Oslo Univ Hosp, Norway; Sorlandet Hosp Arendal, Norway.
    Lagali, Neil
    Linköping University, Department of Biomedical and Clinical Sciences, Division of Sensory Organs and Communication. Linköping University, Faculty of Medicine and Health Sciences. Region Östergötland, Anaesthetics, Operations and Specialty Surgery Center, Department of Ophthalmology in Linköping. Sorlandet Hosp Arendal, Norway.
    Region of interest and directional analysis of subbasal nerves in wide-area corneal nerve plexus mosaics in type 2 diabetes mellitus2020In: Scientific Reports, E-ISSN 2045-2322, Vol. 10, no 1, article id 10802Article in journal (Refereed)
    Abstract [en]

    In vivo confocal microscopy (IVCM) imaging of the corneal subbasal nerve plexus (SBNP) is a clinical imaging modality gaining popularity for the diagnosis and follow-up of corneal neuropathy in various conditions such as diabetes mellitus. There remain, however, major limitations to the method, hindering its widespread clinical use. Finding the same exact area of the central cornea to standardize image acquisition is difficult without a reference point. Alternatively, creating wide-area mosaics of the SBNP is resource-intensive and has not yet been developed for routine clinical use. Here, we investigated whether IVCM analysis of the corneal SBNP in a predetermined, anatomically standardized region of interest (ROI) could be applied as an equivalent substitution for wide-area SBNP mosaic generation and analysis. Furthermore, we investigated nerve patterns outside the central corneal region for a possible relationship to type 2 diabetes mellitus status using a publicly available dataset. We found that corneal nerve fibre length density (CNFL) based on the ROI underestimated the mosaic-based CNFL by an average of 34% in 90% of cases (150 eyes), and did not exhibit a significant reduction with diabetes, as seen in the full SBNP. Outside the central cornea, nerve orientation differed depending on the anatomic region (left, central or right superior plexus, P<0.001). Moreover, in long-term type 2 diabetes mellitus (>= 10 years, 28 subjects), nerve density in the left superior sector of the SBNP was decreased (P<0.001) while that in the central superior SBNP increased (P=0.01) relative to 35 age-matched healthy subjects with normal glucose tolerance. These results indicate that subbasal nerve degeneration in type 2 diabetes mellitus can vary according to anatomic location, and regions with potential diagnostic value outside the central SBNP may warrant further investigation.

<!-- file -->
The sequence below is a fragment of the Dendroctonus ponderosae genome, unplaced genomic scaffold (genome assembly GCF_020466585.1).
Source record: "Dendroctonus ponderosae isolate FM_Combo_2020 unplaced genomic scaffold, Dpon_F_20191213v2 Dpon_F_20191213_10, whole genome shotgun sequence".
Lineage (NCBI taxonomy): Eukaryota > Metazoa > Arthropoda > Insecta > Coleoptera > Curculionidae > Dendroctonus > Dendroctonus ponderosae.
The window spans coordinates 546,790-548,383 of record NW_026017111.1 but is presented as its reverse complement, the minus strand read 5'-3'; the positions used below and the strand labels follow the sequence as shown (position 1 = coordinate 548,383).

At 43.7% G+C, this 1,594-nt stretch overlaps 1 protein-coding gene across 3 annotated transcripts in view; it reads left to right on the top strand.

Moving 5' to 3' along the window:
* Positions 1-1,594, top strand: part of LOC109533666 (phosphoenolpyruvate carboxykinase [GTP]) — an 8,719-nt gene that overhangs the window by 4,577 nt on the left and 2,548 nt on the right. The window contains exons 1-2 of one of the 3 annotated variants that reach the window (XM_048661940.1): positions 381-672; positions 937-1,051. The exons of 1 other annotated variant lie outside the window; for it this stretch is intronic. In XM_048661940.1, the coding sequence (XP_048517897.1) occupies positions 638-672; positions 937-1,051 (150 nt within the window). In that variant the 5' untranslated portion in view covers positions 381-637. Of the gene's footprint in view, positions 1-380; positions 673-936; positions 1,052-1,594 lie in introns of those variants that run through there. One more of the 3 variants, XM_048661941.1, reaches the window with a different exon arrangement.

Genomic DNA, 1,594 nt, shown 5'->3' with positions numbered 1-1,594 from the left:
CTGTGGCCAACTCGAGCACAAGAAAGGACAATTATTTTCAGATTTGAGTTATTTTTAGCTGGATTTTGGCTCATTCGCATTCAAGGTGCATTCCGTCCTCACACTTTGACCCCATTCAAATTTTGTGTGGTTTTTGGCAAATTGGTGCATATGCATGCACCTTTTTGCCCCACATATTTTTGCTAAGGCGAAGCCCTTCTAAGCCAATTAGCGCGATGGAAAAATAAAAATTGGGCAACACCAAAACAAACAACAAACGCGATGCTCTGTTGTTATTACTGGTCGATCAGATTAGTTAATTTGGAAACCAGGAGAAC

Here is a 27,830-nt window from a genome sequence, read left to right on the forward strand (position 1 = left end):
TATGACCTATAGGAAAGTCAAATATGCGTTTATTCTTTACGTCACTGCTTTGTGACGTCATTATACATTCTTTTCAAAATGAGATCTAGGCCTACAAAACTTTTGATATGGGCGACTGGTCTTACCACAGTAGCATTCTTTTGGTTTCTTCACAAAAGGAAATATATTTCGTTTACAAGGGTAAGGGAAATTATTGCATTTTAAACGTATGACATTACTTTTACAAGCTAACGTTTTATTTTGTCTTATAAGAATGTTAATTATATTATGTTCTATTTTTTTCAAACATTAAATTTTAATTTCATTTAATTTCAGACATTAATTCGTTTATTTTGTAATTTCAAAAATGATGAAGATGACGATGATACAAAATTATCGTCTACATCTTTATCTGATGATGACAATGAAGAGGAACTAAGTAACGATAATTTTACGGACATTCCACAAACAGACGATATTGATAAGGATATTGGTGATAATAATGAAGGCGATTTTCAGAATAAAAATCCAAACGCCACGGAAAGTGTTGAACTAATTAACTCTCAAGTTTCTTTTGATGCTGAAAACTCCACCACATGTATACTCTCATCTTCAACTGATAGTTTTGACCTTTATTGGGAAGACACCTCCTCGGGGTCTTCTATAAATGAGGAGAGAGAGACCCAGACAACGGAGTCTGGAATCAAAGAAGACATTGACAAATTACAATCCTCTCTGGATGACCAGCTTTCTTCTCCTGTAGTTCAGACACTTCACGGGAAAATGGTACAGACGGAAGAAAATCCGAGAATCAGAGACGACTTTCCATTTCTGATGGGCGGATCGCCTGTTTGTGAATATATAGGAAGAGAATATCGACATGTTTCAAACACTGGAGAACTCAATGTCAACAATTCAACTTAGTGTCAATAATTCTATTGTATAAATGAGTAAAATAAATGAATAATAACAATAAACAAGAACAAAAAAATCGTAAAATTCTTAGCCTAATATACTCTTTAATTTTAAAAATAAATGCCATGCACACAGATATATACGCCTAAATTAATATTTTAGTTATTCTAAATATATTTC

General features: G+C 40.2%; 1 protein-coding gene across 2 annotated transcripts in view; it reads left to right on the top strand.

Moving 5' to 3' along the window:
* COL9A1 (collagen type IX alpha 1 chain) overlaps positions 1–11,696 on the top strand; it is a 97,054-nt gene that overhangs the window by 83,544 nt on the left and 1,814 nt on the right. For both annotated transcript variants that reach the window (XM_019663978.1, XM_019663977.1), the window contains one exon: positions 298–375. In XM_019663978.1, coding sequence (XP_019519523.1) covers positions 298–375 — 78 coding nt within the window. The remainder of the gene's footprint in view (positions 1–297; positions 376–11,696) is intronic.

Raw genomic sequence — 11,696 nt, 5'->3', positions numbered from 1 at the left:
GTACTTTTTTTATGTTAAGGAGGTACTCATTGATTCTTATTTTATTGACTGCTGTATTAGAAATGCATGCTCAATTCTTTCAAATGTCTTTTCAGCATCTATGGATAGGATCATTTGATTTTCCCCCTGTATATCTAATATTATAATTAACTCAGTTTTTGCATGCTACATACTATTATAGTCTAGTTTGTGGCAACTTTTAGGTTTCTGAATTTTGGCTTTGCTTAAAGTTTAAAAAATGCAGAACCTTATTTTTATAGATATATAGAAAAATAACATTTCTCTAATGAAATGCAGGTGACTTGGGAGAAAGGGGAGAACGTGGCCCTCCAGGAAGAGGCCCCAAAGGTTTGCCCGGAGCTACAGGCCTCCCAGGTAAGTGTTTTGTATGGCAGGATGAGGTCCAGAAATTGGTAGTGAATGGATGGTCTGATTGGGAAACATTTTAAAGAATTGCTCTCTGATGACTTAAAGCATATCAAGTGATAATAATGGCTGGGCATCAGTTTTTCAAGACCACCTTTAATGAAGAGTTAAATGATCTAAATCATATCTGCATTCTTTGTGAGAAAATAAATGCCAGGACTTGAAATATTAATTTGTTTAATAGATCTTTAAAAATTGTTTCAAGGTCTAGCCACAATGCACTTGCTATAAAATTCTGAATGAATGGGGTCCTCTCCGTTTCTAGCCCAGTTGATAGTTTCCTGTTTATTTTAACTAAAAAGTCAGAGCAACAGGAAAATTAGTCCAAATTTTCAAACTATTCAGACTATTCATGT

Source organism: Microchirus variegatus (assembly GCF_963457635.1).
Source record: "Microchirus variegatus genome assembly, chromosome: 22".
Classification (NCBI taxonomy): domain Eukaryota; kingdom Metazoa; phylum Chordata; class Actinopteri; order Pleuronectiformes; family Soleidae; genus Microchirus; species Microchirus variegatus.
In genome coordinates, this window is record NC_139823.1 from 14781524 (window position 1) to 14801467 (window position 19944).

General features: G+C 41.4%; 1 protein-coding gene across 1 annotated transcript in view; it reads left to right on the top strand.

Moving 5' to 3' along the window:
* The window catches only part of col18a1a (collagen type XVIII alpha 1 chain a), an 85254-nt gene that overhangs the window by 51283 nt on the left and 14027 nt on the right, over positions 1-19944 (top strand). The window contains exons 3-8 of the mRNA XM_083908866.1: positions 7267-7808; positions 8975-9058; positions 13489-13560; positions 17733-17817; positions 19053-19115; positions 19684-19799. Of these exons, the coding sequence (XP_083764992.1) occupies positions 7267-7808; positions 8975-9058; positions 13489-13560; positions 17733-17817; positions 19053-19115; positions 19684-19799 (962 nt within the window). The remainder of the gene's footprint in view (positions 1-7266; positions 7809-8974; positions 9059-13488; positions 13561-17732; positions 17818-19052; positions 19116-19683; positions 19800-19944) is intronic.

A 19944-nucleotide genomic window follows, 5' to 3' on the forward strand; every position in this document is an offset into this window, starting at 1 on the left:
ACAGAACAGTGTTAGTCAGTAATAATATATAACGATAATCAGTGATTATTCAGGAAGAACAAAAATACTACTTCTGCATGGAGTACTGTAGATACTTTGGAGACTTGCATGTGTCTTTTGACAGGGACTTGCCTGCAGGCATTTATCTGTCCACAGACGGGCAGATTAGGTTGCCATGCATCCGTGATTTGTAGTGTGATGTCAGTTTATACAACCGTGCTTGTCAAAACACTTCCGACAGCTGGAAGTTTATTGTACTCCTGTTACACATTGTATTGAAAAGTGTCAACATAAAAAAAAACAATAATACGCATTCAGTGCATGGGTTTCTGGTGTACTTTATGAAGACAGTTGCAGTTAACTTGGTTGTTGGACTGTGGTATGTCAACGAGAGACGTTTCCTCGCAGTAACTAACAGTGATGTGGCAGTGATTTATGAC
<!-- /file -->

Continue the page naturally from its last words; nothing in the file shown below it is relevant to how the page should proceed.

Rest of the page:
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  • 35.
    Bafekry, A.
    et al.
    Amirkabir Univ Technol, Iran; Univ Guilan, Iran.
    Naseri, M.
    Univ Calgary, Canada.
    Faraji, M.
    TOBB Univ Econ & Technol, Turkey.
    Fadlallah, M. M.
    Benha Univ, Egypt.
    Hoat, D. M.
    Duy Tan Univ, Vietnam; Duy Tan Univ, Vietnam.
    Jappor, H. R.
    Univ Babylon, Iraq.
    Ghergherehchi, M.
    Sungkyunkwan Univ, South Korea.
    Gogova-Petrova, Daniela
    Linköping University, Department of Physics, Chemistry and Biology, Semiconductor Materials. Linköping University, Faculty of Science & Engineering.
    Afarideh, H.
    Amirkabir Univ Technol, Iran.
    Theoretical prediction of two-dimensional BC2X (X = N, P, As) monolayers: ab initio investigations2022In: Scientific Reports, E-ISSN 2045-2322, Vol. 12, no 1, article id 22269Article in journal (Refereed)
    Abstract [en]

    In this work, novel two-dimensional BC2X (X = N, P, As) monolayers with X atoms out of the B-C plane, are predicted by means of the density functional theory. The structural, electronic, optical, photocatalytic and thermoelectric properties of the BC2X monolayers have been investigated. Stability evaluation of the BC2X single-layers is carried out by phonon dispersion, ab-initio molecular dynamics (AIMD) simulation, elastic stability, and cohesive energies study. The mechanical properties reveal all monolayers considered are stable and have brittle nature. The band structure calculations using the HSE06 functional reveal that the BC2N, BC2P and BC2As are semiconducting monolayers with indirect bandgaps of 2.68 eV, 1.77 eV and 1.21 eV, respectively. The absorption spectra demonstrate large absorption coefficients of the BC2X monolayers in the ultraviolet range of electromagnetic spectrum. Furthermore, we disclose the BC2N and BC2P monolayers are potentially good candidates for photocatalytic water splitting. The electrical conductivity of BC2X is very small and slightly increases by raising the temperature. Electron doping may yield greater electric productivity of the studied monolayers than hole doping, as indicated by the larger power factor in the n-doped region compared to the p-type region. These results suggest that BC2X (X = N, P, As) monolayers represent a new promising class of 2DMs for electronic, optical and energy conversion systems.

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  • 36.
    Bagger-Sjoback, Dan
    et al.
    Karolinska University Hospital, Sweden; Karolinska Institute, Sweden.
    Stromback, Karin
    Uppsala University, Sweden.
    Hultcrantz, Malou
    Karolinska University Hospital, Sweden; Karolinska Institute, Sweden.
    Papatziamos, Georgios
    Karolinska University Hospital, Sweden; Karolinska Institute, Sweden.
    Smeds, Henrik